Facebook cover photo created by myself in Canva.
Speaking about money… Paperwork and formalities might be soo scary that some people give up, but you can use a very simple trick here (as we did) — fundraising portals like siepomaga.pl or greatergood.com. Participants should only send you confirmation that they paid for the goal through the website and you don’t have to worry about law restrictions at all. In my opinion, it’s the easiest way to handle paying for charity workshops (especially most of charity actions already have the accounts there). To avoid cheating ask people to sign funds with their full name and title of the workshop. It works! Of course, sometimes you have more people interested in participating than the capacity, so you need some form of registration. There are two approaches to the topic: you can ask people to answer some questions and after the deadline review them and select participants or use the rule: first come, first serve. Both of them have their pros and cons. Whatever you choose Google Forms are enough to register people for an event. Don’t forget to add a field for an email to stay in touch and send the relevant info to participants.
Alex’s page on fundraising siepomaga.pl portal.
You were waiting for that day soo long — and it came. The day of the workshop! Remember, as an organizer you should be at the place at least half an hour earlier than participants. Check if everything is OK: projector and microphone work, you have needed connectors and extension cables. Prepare water and coffee for participants if possible. Print list of participants and all materials. Decorate room if you want (and can). Help people who can’t find the correct address. In the beginning, introduce the trainer and thank participants, volunteers and hosts for making the event happen. Later on, leave the stage for the mentors — they know what to do :) You can use that time to take pictures or learn with participants. Important — be around to help with unexpected problems. In the end, ask people for feedback and again thank all people involved in your initiative (I recommend also posting thanks message on social media). Together, you made something special — congratulations!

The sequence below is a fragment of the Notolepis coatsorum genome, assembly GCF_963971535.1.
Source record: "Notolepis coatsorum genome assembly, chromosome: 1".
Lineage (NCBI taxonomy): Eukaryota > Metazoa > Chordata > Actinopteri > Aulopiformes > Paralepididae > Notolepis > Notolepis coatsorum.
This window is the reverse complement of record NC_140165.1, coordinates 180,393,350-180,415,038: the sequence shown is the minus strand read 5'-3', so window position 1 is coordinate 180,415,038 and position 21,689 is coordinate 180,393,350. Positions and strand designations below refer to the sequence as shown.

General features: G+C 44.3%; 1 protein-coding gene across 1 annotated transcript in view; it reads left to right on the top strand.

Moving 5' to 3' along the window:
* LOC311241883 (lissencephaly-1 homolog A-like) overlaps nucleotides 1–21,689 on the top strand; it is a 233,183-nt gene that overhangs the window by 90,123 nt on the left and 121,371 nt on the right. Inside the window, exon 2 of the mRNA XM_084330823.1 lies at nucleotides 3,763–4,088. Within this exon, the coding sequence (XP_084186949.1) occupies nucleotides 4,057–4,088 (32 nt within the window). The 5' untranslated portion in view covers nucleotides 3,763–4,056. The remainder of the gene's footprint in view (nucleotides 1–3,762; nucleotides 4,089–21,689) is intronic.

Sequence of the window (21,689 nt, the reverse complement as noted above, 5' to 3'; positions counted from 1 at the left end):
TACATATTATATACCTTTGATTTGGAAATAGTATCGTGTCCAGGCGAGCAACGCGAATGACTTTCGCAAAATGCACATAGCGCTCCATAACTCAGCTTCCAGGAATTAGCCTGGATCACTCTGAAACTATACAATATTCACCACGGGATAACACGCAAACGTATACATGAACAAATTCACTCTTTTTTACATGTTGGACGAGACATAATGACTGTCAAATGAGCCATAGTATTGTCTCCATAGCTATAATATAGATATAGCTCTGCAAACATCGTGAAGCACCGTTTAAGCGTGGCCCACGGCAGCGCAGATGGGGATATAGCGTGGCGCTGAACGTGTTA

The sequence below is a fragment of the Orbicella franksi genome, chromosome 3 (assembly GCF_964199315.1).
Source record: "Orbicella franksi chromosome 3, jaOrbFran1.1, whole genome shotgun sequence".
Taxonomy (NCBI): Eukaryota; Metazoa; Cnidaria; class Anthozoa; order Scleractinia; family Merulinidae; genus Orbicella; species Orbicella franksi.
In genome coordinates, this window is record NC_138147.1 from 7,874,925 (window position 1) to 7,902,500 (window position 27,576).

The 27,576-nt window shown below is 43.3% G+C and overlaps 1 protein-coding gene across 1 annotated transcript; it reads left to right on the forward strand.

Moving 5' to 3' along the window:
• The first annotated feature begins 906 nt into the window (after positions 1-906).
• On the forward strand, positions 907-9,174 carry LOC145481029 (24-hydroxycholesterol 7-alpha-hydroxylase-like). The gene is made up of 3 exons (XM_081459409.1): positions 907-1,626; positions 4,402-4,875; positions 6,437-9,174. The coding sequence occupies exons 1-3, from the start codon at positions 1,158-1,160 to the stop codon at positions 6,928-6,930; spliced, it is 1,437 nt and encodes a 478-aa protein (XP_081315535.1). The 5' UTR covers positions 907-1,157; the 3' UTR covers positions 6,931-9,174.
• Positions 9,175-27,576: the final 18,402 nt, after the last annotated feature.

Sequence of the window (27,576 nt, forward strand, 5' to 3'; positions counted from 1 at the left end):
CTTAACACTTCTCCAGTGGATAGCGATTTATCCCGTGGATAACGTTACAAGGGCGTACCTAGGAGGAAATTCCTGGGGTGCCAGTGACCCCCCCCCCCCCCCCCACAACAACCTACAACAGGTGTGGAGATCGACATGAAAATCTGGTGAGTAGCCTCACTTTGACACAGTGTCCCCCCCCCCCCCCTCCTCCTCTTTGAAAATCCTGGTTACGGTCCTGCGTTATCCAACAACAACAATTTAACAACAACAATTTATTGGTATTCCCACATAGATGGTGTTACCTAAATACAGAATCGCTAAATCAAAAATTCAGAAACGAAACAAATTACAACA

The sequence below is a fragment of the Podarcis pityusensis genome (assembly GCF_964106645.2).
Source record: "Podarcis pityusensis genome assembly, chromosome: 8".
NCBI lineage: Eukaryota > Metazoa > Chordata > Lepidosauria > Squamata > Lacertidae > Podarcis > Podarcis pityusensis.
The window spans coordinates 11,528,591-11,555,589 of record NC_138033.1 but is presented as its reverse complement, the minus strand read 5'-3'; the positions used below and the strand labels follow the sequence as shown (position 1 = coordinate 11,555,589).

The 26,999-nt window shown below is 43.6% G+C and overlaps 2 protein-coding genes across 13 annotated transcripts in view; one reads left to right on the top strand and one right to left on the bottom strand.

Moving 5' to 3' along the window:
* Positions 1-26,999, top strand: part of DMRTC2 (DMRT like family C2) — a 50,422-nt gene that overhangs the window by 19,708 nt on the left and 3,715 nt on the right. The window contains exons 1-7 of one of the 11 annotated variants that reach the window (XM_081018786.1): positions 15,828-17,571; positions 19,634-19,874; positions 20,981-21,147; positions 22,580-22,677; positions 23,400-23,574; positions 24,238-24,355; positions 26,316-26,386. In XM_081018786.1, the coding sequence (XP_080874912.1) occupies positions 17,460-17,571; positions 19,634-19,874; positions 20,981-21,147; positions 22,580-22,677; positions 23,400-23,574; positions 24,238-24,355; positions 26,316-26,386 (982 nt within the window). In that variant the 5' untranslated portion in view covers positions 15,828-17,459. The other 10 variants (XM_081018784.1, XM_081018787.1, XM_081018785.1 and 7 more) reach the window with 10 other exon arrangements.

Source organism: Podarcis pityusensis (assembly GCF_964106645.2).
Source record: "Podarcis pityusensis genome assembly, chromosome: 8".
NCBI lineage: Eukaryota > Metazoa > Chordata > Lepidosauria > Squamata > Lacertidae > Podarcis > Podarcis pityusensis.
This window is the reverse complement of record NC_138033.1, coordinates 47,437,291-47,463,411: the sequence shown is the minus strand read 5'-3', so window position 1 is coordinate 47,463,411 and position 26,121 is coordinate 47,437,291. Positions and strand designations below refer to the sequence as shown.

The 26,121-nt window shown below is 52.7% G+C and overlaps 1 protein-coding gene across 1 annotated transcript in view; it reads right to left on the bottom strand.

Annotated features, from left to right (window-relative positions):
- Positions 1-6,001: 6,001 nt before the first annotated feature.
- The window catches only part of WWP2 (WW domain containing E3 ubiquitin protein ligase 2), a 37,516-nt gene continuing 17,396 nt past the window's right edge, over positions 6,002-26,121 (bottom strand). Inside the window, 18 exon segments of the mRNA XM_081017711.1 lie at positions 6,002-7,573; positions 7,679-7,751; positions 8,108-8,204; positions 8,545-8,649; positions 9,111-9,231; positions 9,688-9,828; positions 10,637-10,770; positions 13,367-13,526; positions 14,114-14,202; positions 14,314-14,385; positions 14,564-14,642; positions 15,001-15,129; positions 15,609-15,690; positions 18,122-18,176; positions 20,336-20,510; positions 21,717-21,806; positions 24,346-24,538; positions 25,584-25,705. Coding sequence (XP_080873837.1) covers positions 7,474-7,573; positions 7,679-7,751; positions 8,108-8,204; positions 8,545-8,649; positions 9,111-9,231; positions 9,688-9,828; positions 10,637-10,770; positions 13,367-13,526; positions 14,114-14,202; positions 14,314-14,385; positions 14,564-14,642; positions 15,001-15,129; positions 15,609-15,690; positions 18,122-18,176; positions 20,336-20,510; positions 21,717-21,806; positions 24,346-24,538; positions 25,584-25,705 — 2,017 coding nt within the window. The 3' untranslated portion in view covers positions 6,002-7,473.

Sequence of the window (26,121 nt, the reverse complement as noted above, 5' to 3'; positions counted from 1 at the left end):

Photo from Python workshop.
To sum up, in Cracow we organized two workshops — “SQL for beginners” and “Python for beginners”. Thanks to them we added almost 2000PLN to the charity fund for Alex Jutrzenka and introduced 35 people to programming. For each spot in Cracow’s workshop, there were more than 3 interested people. Similar actions were organized in other Polish cities: Poznań, Warszawa, Katowice, Białystok, and Wrocław. From all those events, we collected almost 43000PLN — and it’s not the end! List of all events you can find here: https://flynerd.pl/alex/.
Some of the events organized during #doItForAlex action — the full list is available here: flynerd.pl/alex.
You may wonder why I wrote that article. There is no rocket science inside, I’m not describing anything super special. Yes, I know that. But when things calm down a little bit and fundraising reached 9 million PLN goal I thought it cannot be the end of initiatives like that. It wasn’t the first time when I discovered people really want to do good things but sometimes they need some impulse to start. Who knows — maybe this story will be the beginning of your volunteering journey or a starting point to organizing action you always wanted to do? You can treat this article as a high-level roadmap for your initiatives. If you have any questions, don’t hesitate to ask me here or via Twitter (@domizajac). Together we can make the Earth the better place for all of us. As Gandhi said — “Be the change you want to see in the world”.